Researchers have found the main source of pain in Fibromyalgia patients, and contrary to what many believe, it does not stem from the brain. The findings mark the end of a decades-old mystery about the disease, which many doctors believed was conjured in patients’ imaginations. The mystery of Fibromyalgia has left millions of sufferers searching for hope in pain medications. Up until recently, many physicians thought that the disease was “imaginary” or psychological, but scientists have now revealed that the main source of pain stems from a most unlikely place- excess blood vessels in the hand.
The discovery may lead to new treatments and perhaps even a total cure in the future, bringing relief to as many as 5 million Americans thought to have the disease. To solve the Fibromyalgia mystery, researchers zeroed in on the skin from the hand of one patient who had a lack of the sensory nerve fibers, causing a reduced reaction to pain. They then took skin samples from the hands of Fibromyalgia patients and were surprised to find an extremely excessive amount of a particular type of nerve fiber called arteriole-venule (AV) shunts.
Up until this point scientists had thought that these fibers were only responsible for regulating blood flow, and did not play any role in pain sensation, but now they’ve discovered that there is a direct link between these nerves and the widespread body pain that Fibromyalgia sufferers feel.
The breakthrough also could solve the lingering question of why many sufferers have extremely painful hands as well as other “tender points” throughout the body, and why cold weather seems to aggravate the symptoms. In addition to feeling widespread deep tissue pain, many Fibromyalgia patients also suffer from debilitating fatigue.
Neuroscientist Dr. Frank L. Rice explained: “We previously thought that these nerve endings were only involved in regulating blood flow at a subconscious level, yet here we had evidences that the blood vessel endings could also contribute to our conscious sense of touch… and also pain,” Rice said. “This mismanaged blood flow could be the source of muscular pain and achiness, and the sense of fatigue which are thought to be due to a build-up of lactic acid and low levels of inflammation fibromyalgia patients. This, in turn, could contribute to the hyperactivity in the brain.”
Pain Med. 2013 Jun;14(6):895-915. doi: 10.1111/pme.12139. Epub 2013 May 20.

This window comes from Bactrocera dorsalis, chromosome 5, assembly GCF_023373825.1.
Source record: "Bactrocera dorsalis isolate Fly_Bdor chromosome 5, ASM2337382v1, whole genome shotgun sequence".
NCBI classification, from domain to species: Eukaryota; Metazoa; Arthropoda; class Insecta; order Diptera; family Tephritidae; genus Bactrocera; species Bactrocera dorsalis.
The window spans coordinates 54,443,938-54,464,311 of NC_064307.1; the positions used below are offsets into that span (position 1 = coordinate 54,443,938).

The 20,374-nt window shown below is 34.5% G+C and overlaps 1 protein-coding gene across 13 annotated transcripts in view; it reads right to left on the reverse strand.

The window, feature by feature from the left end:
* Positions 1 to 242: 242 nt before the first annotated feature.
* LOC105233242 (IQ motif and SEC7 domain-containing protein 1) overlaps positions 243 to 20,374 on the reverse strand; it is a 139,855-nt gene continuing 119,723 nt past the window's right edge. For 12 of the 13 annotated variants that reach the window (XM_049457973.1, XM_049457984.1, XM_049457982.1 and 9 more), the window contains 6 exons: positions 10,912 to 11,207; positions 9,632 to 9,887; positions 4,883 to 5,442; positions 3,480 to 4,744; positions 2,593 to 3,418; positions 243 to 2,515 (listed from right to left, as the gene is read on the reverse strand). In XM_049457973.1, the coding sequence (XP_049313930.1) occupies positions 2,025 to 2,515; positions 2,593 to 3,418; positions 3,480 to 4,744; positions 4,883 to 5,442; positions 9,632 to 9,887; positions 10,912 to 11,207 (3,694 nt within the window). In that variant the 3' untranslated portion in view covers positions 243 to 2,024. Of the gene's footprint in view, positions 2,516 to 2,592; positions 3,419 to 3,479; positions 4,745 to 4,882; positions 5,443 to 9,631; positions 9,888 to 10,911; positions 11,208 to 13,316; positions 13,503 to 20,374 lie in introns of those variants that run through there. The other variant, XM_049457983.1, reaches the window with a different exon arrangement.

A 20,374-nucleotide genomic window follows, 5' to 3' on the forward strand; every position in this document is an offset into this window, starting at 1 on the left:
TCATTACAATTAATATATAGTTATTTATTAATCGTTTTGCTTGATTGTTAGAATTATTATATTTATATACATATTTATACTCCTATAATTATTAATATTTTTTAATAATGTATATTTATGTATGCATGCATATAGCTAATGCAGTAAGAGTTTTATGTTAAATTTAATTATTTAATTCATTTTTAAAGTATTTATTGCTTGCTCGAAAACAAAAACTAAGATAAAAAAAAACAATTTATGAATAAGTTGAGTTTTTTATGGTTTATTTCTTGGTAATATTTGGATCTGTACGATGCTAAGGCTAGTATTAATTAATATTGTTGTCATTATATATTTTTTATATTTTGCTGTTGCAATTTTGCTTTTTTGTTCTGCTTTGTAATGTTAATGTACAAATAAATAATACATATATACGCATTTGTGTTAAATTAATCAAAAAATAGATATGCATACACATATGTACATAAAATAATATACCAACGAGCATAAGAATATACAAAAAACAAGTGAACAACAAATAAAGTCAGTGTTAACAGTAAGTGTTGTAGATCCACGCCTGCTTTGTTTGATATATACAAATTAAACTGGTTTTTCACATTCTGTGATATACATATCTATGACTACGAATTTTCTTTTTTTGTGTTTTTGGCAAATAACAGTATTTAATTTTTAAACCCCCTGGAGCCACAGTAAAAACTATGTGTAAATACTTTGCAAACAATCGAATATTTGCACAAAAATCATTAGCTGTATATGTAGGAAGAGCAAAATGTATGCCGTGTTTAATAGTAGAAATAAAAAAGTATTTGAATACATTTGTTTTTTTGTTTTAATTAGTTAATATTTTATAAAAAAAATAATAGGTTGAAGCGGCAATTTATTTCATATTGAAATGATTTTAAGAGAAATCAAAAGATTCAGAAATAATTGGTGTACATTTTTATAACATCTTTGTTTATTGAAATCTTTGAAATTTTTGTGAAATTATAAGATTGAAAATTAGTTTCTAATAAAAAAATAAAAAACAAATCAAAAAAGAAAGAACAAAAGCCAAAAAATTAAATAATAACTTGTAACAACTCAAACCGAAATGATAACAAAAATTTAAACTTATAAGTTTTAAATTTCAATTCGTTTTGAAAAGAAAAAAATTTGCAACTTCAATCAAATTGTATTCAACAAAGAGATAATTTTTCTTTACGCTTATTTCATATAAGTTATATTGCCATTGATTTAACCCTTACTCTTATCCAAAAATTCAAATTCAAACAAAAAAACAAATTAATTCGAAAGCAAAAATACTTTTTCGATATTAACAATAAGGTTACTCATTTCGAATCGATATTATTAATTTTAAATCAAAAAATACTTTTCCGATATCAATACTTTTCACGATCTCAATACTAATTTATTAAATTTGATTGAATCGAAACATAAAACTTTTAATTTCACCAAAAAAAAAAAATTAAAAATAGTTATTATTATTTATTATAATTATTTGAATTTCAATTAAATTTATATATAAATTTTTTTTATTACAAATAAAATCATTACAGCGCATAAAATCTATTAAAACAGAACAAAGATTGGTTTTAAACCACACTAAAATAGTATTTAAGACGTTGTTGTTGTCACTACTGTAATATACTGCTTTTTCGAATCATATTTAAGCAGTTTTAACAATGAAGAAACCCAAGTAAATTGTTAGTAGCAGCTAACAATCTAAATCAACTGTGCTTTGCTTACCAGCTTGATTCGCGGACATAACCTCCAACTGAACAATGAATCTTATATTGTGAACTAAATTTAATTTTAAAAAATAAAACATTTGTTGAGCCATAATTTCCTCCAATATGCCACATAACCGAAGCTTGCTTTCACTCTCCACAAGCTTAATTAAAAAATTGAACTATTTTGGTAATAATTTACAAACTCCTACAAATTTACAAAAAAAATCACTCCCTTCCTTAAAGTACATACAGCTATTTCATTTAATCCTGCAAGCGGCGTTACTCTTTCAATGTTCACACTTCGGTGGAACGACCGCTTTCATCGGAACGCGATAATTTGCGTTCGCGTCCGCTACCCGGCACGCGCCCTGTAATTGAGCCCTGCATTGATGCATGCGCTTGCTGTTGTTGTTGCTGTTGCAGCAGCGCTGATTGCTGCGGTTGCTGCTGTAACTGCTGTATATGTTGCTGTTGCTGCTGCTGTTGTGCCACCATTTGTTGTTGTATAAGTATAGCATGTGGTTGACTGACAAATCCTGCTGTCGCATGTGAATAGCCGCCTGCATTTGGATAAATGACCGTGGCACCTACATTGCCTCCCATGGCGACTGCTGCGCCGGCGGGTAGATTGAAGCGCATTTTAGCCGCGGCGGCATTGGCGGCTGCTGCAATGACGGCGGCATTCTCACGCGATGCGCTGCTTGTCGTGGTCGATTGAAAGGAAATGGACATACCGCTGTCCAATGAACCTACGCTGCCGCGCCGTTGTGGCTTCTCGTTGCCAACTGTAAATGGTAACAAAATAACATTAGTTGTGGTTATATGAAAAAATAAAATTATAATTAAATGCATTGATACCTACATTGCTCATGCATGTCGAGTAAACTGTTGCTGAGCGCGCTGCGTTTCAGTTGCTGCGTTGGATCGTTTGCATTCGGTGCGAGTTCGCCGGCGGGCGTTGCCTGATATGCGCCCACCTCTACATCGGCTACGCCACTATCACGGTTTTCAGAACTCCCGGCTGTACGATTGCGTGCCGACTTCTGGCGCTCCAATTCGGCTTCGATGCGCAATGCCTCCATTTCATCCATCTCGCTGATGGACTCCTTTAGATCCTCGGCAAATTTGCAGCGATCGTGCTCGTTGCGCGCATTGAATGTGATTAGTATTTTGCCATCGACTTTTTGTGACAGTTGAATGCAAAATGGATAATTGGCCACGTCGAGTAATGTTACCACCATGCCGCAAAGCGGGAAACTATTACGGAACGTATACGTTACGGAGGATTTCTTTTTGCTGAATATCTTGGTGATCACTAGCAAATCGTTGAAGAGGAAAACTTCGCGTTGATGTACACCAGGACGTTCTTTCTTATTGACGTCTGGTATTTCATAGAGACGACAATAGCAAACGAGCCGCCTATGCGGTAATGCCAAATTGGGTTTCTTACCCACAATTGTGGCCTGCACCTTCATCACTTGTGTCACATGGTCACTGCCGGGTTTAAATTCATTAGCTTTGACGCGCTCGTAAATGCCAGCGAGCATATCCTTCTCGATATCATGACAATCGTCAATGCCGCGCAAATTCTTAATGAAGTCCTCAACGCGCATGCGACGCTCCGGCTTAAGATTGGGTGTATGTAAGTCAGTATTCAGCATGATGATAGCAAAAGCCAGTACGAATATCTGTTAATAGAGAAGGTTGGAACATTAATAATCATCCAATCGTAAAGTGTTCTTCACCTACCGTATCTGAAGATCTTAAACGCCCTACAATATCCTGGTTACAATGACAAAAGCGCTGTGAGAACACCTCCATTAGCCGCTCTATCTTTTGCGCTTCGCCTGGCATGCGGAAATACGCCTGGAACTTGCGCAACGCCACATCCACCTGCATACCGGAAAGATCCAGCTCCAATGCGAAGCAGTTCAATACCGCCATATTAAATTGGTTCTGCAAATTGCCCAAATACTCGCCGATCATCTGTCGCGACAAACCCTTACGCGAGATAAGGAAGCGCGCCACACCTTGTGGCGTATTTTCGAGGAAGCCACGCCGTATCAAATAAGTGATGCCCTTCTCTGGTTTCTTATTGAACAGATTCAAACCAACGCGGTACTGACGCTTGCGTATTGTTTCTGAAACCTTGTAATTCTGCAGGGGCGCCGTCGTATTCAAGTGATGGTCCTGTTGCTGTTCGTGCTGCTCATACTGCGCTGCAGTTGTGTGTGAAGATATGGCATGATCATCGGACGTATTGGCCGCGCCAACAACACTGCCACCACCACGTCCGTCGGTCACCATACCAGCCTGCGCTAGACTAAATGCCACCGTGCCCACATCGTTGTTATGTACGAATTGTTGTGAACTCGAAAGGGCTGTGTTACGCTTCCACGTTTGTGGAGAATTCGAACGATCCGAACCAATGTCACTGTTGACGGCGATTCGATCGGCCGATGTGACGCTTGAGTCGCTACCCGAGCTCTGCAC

Excessive Peptidergic Sensory Innervation of Cutaneous Arteriole-Venule Shunts (AVS) in the Palmar Glabrous Skin of Fibromyalgia Patients: Implications for Widespread Deep Tissue Pain and Fatigue.
Albrecht PJ, Hou Q, Argoff CE, Storey JR, Wymer JP, Rice FL.
Integrated Tissue Dynamics, LLC, Rensselaer, New York, USA; Center for Neuropharmacology & Neuroscience, Albany Medical College, Albany, New York, USA.
To determine if peripheral neuropathology exists among the innervation of cutaneous arterioles and arteriole-venule shunts (AVS) in fibromyalgia (FM) patients.
Cutaneous arterioles and AVS receive a convergence of vasoconstrictive sympathetic innervation, and vasodilatory small-fiber sensory innervation. Given our previous findings of peripheral pathologies in chronic pain conditions, we hypothesized that this vascular location may be a potential site of pathology and/or serotonergic and norepinephrine reuptake inhibitors (SNRI) drug action.
Twenty-four female FM patients and nine female healthy control subjects were enrolled for study, with 14 additional female control subjects included from previous studies. AVS were identified in hypothenar skin biopsies from 18/24 FM patient and 14/23 control subjects.
Multimolecular immunocytochemistry to assess different types of cutaneous innervation in 3 mm skin biopsies from glabrous hypothenar and trapezius regions.
AVS had significantly increased innervation among FM patients. The excessive innervation consisted of a greater proportion of vasodilatory sensory fibers, compared with vasoconstrictive sympathetic fibers. In contrast, sensory and sympathetic innervation to arterioles remained normal. Importantly, the sensory fibers express α2C receptors, indicating that the sympathetic innervation exerts an inhibitory modulation of sensory activity.
The excessive sensory innervation to the glabrous skin AVS is a likely source of severe pain and tenderness in the hands of FM patients. Importantly, glabrous AVS regulate blood flow to the skin in humans for thermoregulation and to other tissues such as skeletal muscle during periods of increased metabolic demand. Therefore, blood flow dysregulation as a result of excessive innervation to AVS would likely contribute to the widespread deep pain and fatigue of FM. SNRI compounds may provide partial therapeutic benefit by enhancing the impact of sympathetically mediated inhibitory modulation of the excess sensory innervation.
Wiley Periodicals, Inc.
[PubMed - in process]
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